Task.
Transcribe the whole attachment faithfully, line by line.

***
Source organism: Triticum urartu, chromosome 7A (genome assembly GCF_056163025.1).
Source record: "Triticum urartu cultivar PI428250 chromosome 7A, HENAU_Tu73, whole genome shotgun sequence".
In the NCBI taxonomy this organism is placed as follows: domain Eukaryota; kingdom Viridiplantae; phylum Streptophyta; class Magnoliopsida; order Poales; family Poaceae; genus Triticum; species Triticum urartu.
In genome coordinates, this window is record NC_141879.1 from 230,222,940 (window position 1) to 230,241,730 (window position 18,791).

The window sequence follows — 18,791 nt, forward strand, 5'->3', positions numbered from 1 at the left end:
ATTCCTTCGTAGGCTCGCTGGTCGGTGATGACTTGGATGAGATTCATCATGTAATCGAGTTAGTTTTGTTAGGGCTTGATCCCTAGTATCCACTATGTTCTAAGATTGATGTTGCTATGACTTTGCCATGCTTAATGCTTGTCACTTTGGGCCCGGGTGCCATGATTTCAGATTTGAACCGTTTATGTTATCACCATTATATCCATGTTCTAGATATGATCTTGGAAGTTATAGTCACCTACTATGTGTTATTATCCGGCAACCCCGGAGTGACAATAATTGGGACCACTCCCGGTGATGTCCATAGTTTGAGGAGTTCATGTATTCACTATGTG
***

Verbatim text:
Source organism: Triticum urartu, chromosome 7A (genome assembly GCF_056163025.1).
Source record: "Triticum urartu cultivar PI428250 chromosome 7A, HENAU_Tu73, whole genome shotgun sequence".
In the NCBI taxonomy this organism is placed as follows: domain Eukaryota; kingdom Viridiplantae; phylum Streptophyta; class Magnoliopsida; order Poales; family Poaceae; genus Triticum; species Triticum urartu.
In genome coordinates, this window is record NC_141879.1 from 230,222,940 (window position 1) to 230,241,730 (window position 18,791).

The window sequence follows — 18,791 nt, forward strand, 5'->3', positions numbered from 1 at the left end:
ATTCCTTCGTAGGCTCGCTGGTCGGTGATGACTTGGATGAGATTCATCATGTAATCGAGTTAGTTTTGTTAGGGCTTGATCCCTAGTATCCACTATGTTCTAAGATTGATGTTGCTATGACTTTGCCATGCTTAATGCTTGTCACTTTGGGCCCGGGTGCCATGATTTCAGATTTGAACCGTTTATGTTATCACCATTATATCCATGTTCTAGATATGATCTTGGAAGTTATAGTCACCTACTATGTGTTATTATCCGGCAACCCCGGAGTGACAATAATTGGGACCACTCCCGGTGATGTCCATAGTTTGAGGAGTTCATGTATTCACTATGTG